Take appropriate medications, such as:

  • Anti-nausea medications
  • Laxatives
  • Antacids
  • Antihistamines
  • Pain relievers

In some cases, your doctor may need to perform certain tests. These tests may include:

  • X-rays
  • Ultrasound
  • Endoscopy
  • Scans
  • Biopsies
  • Electrocardiogram (ECG)

If your stomach pain is severe or persistent, you may need surgery.

What is the long-term outlook?

Gas pain is generally treated with medication and home remedies.

If the pain is severe, you may need surgery.

Your outlook depends on the underlying cause.

Out of all types of stomach pain, gas pain is the most easily treatable.

If gas pain is a symptom of a heart attack, you have a high chance of surviving. However, heart attacks are much more common than gas pain.

Gas pain is extremely rare. If it occurs, seek immediate medical attention.

See your doctor if you experience:

  • Abdominal pain
  • Severe abdominal pain with vomiting
  • High fever
  • Severe abdominal pain

What to expect after a doctor’s visit?

Your doctor may prescribe medication to treat your stomach pain.

If you get pain relief from medication, you may need to take it in pill form.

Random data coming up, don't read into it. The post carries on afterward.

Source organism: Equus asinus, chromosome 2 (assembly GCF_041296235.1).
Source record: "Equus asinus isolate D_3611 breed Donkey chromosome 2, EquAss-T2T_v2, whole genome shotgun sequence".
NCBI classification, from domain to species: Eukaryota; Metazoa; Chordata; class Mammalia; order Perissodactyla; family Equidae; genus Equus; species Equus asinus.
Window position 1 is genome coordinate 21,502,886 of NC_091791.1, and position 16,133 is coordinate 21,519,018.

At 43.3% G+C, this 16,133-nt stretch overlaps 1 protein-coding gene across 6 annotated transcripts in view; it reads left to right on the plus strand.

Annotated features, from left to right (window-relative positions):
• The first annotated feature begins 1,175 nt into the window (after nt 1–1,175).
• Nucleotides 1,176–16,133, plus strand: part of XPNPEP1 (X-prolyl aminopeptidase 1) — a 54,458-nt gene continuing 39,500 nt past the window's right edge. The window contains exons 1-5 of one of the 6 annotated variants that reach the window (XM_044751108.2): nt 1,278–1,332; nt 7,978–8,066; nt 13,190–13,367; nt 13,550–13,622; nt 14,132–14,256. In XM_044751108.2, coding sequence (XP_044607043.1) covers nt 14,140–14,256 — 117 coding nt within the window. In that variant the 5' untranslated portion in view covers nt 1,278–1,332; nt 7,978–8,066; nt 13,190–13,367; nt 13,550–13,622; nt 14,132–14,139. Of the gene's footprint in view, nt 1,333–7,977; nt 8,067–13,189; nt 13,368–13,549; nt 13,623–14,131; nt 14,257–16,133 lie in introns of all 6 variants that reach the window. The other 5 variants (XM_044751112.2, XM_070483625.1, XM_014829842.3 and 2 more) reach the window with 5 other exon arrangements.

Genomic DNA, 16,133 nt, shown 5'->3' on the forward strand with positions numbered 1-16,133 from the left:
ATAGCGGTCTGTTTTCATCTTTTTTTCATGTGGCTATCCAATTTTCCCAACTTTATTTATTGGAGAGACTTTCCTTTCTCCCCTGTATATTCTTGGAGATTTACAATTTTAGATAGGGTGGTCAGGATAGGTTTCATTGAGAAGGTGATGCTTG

You also may need to take over-the-counter (OTC) pain relievers, such as ibuprofen (Advil) or acetaminophen (Tylenol).

OTC medications may help relieve gas pain. However, they can cause side effects, such as:

  • Increased heart rate
  • Weakness

If you take OTC pain relievers, make sure to take a full dose of medication.

If you still have pain after taking your medication, you may need to go to the emergency room. This can help you get a blood test to check for an underlying cause of your abdominal pain.


Gas pain is a symptom of a gastrointestinal issue. This pain often resolves on its own.

If gas pain is caused by an ulcer, surgery will usually relieve the pain.

Gas pain can also be a symptom of a heart attack. If you experience severe pain, seek emergency medical care.